Ireland's best-selling children's writer Eoin Colfer has taken a dramatically different direction in his new book due to be published in January.
His 'Artemis Fowl' series of fantasy novels has made the former Wexford schoolteacher a millionaire and turned him into an international star of the children's book world.
The 'Artemis' books, which began in 2000, have sold over eight million copies in 40 countries and have been described as "Die Hard with fairies."
The series has been a huge success and is tipped to take over even more now that Harry Potter has left off. But in spite of this, Colfer has parked 'Artemis' for the time being and produced a very different kind of story in his new book. Titled 'Airman', the 455-page novel for young teenagers is a swashbuckling adventure, full of excitement, betrayal and romance. And there isn't a fairy in sight.
It has a dashing young hero, a dastardly villain, swords fights, castles, explosions, diamonds and a princess. It has been likened to a younger version of Alexandre Dumas' classic, 'The Count of Monte Cristo'. But this story of a young hero battling to right a great wrong is set in Ireland.
The time frame is early in the last century. And the setting has been heavily influenced by Colfer's childhood in Wexford.
In the story, Conor Broekhart is a boy who was born to fly. In an age of invention many had dreamed of flying, but for Conor flight was more than just a dream, it was his destiny.
In one dark night on the island of Great Saltee, a cruel betrayal destroyed his life and stole his future. Now Conor must win the race for flight, to save his family and right a terrible wrong.
Colfer says that the new book "is a bit of a departure for me. There are no leprechauns, no magical underground cities and no flatulent dwarves".
But he says he always loved high-adventure stories and when he was a child they were his favourite books. So he decided the time was right to indulge himself. "I loved the impossible tasks set for the hero and the appalling badness of the villain. Airman is high adventure to the hilt of its various swords."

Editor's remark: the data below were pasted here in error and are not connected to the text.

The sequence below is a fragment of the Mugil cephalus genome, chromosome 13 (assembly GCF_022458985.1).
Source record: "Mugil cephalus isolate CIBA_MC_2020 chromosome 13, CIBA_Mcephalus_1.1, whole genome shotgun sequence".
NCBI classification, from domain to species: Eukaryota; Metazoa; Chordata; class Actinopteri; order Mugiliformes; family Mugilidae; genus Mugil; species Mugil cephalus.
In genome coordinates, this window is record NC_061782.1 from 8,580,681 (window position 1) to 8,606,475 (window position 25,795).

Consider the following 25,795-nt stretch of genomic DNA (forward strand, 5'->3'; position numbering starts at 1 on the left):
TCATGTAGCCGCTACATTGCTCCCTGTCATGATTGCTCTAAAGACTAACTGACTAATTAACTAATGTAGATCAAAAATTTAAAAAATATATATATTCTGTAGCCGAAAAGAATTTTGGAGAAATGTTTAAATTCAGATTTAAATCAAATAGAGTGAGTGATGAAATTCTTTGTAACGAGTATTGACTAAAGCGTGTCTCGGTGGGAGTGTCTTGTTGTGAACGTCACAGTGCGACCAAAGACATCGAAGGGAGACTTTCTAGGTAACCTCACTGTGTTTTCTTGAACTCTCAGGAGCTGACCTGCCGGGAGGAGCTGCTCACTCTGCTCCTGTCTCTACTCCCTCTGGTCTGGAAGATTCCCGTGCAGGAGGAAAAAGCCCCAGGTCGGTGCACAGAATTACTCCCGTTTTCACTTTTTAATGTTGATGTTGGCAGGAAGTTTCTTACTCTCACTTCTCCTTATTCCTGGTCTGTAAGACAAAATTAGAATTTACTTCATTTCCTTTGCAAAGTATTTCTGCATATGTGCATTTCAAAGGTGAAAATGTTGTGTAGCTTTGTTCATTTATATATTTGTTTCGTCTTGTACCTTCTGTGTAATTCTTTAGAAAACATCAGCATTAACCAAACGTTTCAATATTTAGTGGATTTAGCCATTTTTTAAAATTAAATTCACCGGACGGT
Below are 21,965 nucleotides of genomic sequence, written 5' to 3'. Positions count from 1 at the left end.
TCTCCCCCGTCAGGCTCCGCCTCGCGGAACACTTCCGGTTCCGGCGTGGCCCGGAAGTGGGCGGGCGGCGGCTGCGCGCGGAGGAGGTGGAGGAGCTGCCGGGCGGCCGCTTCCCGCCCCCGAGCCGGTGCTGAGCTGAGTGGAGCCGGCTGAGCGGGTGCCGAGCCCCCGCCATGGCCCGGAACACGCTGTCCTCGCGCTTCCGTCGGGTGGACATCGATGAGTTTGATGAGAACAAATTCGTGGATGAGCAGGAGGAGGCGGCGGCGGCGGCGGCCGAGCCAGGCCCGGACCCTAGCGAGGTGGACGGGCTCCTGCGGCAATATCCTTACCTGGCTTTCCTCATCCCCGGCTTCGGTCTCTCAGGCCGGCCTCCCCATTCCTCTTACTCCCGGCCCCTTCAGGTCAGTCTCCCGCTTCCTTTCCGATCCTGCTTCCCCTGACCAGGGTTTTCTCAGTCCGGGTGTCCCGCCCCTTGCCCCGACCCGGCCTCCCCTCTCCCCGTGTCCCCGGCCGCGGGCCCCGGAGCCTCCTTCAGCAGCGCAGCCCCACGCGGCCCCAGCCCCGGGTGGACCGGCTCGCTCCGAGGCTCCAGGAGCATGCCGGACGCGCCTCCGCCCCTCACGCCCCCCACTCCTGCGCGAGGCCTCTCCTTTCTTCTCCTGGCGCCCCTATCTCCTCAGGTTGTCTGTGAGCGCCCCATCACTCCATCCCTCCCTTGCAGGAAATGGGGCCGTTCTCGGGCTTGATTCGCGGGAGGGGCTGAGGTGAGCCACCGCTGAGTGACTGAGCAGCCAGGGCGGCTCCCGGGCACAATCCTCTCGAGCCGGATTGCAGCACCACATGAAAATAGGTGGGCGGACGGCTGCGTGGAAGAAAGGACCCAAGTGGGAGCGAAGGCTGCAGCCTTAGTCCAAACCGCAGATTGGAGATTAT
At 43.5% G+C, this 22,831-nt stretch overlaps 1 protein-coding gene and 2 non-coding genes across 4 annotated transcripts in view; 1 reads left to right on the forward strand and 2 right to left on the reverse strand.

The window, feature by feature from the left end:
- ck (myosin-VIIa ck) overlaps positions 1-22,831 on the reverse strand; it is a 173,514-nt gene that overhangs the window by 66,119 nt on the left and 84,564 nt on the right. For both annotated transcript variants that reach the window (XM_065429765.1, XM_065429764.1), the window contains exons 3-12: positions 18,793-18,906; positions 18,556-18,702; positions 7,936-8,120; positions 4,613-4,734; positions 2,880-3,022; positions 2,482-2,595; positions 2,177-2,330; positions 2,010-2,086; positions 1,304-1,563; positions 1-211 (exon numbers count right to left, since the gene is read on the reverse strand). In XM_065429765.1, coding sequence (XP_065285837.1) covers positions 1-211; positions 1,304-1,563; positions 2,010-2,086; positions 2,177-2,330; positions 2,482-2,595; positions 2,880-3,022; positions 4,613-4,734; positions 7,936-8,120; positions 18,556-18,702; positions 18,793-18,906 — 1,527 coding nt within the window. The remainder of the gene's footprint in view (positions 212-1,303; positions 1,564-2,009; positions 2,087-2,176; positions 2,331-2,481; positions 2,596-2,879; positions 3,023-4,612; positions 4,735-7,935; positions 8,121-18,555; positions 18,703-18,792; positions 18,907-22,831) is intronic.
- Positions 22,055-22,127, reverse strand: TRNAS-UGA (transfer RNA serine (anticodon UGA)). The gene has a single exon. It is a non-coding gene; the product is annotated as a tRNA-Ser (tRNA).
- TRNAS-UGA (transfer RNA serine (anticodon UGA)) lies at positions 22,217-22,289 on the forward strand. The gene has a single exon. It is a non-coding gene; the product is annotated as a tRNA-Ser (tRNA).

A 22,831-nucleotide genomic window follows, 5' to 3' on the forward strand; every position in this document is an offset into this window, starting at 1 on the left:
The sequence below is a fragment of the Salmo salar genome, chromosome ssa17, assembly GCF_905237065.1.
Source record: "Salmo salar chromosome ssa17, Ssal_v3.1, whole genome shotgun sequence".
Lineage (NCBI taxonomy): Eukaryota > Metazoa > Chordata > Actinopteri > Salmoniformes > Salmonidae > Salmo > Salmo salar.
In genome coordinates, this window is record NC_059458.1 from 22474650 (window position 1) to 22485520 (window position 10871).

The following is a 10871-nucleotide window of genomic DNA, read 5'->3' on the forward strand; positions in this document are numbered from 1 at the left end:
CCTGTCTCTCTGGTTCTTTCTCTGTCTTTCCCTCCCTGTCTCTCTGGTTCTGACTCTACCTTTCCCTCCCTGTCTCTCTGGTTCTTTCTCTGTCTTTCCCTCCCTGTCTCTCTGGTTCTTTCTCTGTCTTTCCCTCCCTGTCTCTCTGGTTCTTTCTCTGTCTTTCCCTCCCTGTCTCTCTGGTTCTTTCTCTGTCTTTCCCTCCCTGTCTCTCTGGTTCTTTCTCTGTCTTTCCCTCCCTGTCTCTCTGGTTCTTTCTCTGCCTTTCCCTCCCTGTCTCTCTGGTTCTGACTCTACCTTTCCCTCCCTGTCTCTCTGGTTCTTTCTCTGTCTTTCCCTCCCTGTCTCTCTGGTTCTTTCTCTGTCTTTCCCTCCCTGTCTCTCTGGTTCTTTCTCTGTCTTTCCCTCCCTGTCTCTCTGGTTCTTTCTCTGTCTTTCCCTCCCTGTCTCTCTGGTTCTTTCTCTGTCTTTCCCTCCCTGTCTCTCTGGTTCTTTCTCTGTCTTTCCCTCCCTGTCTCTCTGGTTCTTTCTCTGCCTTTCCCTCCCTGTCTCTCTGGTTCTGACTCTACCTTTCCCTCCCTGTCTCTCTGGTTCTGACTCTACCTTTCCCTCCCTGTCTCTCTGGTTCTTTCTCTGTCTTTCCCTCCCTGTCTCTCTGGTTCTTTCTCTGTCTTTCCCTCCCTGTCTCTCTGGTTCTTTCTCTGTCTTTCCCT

Colfer says that he has always had an interest in history (his father is a historian) and when he was a child the family spent every summer on Hook Head.
"Our caravan was situated between a medieval castle and the oldest working lighthouse in Europe. I loved climbing the nearby castle and imagining the grand romantic adventures that could have taken place.
"Standing on top of the parapet of Slade Castle, it was very easy to pretend that you were part of some perilous undertaking, and I remember thinking that if the king's guards were closing in on me, the only way to escape would be to fly."
One of the trips his father took him on was to the Great Saltee Island, off the coast from Kilmore Quay. "I was fascinated by the idea that a certain Michael Neale had bought the Saltee Islands in the 1940s and had assumed the title Prince of the Saltees," Colfer said.
"Over the decades I thought about the Saltees often. What if there were a real monarchy there? Why would the Irish and English governments leave it alone? What made it important? Was there a beautiful princess?"
Colfer also wondered how someone on the islands might escape. "I reached the same conclusion as I had on the top of Slade Castle. The only way off would be to fly. But what if an aeroplane had not been invented? Then, obviously, you would have to invent one."
He started writing the book, "set on an island that I had been watching on the evening horizon for my entire life."
l 'Airman' will be published by Puffin Books on January 3. A new 'Artemis' book also is due at the end of 2008.